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A Hot Air Balloon Hog Hunting Bill Could Be A Catastrophe, A Texas Lawmaker Warned: Now, It’s A Law

Wild hogs and hot air balloons aren’t a good mix, wrote one Republican lawmaker to Gov. Greg Abbott in May, trying to convince the governor to veto a bill that could potentially create a “future catastrophe.” The request seemingly fell on deaf ears; Abbott signed the legislation last month.

There are plenty of feral hogs in Texas, like these pictured above. More than 2 million wild pigs currently roam the state, and officials have taken numerous jabs at trying to halt the destructive species’ growing population.

Wild hogs and hot air balloons aren’t a good mix, wrote one Republican lawmaker to Gov. Greg Abbott in May, trying to convince the governor to veto a bill he said could create a “future catastrophe.” The request seemingly fell on deaf ears; Abbott signed the legislation last month. Here’s what you need to know

• The bill creates “a false sense of safety,” state Rep. John Cyrier, R-Lockhart — whose district was the site of a deadly balloon crash last summer — told Abbott in a May 27 letter, referencing a measure that will soon let Texans hunt feral hogs from a hot air balloon. Lawmakers unanimously passed the legislation in May, but Cyrier said he didn’t speak up because “it was something that I personally had missed” amid the session. People in Texas are already able to hunt feral hogs using a helicopter, thanks to a bill the Legislature passed in 2011. Cyrier, a licensed airplane pilot, said he’s done it more than 10 times.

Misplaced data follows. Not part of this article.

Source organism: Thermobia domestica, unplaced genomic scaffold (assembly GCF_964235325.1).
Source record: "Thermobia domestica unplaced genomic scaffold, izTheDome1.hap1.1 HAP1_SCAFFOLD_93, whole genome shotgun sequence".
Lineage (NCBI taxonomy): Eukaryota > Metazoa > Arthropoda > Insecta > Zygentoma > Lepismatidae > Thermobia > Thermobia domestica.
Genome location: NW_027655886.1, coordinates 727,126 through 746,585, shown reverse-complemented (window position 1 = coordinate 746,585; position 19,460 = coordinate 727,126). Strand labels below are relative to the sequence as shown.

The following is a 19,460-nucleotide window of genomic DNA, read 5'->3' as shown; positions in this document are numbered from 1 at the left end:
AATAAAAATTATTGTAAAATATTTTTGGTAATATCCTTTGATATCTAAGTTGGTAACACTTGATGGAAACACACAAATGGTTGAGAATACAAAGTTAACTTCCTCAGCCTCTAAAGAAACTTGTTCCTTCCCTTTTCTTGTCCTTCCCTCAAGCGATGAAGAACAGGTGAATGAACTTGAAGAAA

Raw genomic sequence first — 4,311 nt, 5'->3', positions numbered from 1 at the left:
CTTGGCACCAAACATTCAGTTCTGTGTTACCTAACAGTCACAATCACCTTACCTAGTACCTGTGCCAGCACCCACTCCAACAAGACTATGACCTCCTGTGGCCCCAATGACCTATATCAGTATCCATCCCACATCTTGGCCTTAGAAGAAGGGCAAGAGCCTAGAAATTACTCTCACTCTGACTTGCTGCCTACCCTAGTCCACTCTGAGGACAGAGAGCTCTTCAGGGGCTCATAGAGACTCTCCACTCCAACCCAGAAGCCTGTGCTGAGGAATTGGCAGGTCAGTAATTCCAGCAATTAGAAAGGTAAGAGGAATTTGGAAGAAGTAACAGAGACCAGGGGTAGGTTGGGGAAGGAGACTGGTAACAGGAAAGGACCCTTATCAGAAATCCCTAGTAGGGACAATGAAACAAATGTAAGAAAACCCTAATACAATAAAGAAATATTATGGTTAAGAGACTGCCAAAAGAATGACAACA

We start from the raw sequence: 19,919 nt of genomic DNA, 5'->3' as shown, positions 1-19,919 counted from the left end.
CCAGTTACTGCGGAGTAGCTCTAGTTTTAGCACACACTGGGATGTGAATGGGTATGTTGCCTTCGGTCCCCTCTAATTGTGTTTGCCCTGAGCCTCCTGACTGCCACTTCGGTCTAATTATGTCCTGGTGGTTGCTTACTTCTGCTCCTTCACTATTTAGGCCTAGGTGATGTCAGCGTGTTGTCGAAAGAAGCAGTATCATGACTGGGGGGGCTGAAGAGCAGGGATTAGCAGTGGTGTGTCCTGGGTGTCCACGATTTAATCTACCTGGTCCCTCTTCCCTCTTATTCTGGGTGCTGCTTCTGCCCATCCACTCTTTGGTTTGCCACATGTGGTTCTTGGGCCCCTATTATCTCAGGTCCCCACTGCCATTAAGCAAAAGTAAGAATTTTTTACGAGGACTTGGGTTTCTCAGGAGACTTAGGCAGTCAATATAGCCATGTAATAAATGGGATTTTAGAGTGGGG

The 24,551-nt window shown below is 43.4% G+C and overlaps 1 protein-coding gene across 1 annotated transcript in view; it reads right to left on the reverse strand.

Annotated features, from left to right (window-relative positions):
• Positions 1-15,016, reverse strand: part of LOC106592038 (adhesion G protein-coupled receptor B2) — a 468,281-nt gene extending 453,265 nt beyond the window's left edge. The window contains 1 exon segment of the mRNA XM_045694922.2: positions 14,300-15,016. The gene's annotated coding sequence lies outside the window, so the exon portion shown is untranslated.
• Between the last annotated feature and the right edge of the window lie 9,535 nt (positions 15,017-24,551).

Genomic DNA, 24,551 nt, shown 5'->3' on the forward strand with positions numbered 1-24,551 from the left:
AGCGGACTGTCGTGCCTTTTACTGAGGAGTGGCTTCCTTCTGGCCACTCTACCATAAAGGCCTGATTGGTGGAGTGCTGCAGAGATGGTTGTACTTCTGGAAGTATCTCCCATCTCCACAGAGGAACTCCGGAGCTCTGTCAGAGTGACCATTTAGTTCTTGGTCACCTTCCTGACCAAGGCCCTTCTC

There are plenty of feral hogs in Texas. More than 2 million wild pigs currently roam the state, and officials have taken numerous jabs at trying to halt the destructive species’ growing population. A company behind an EPA-approved brand of hog poison withdrew its request in April to operate in Texas after meat processors and hog hunters mobilized against it, placing the measure on hold (for now). Texas Agriculture Commissioner Sid Miller, a supporter of the pesticide, stepped in mud when he suggested his agency could remove important warnings on the label of the approved hog poison. 

• A hog wild memory from the Texas Capitol: When the Texas House debated its proposed 2018-19 budget in April, state Rep. Jonathan Stickland, R-Bedford, suggested lawmakers defund the state’s feral hog abatement program, calling it a waste of taxpayer money. That angered some in the chamber, including state Rep. Drew Springer, R-Muenster, who said he’d support Stickland’s proposal — but only if lawmakers would nix the same amount of funding for roads and highways in Bedford, Stickland’s legislative district. Almost 100 of the 150 representatives backed Springer’s slap at Stickland, ultimately forcing Stickland to withdraw his proposal. Here’s how the exchange ended

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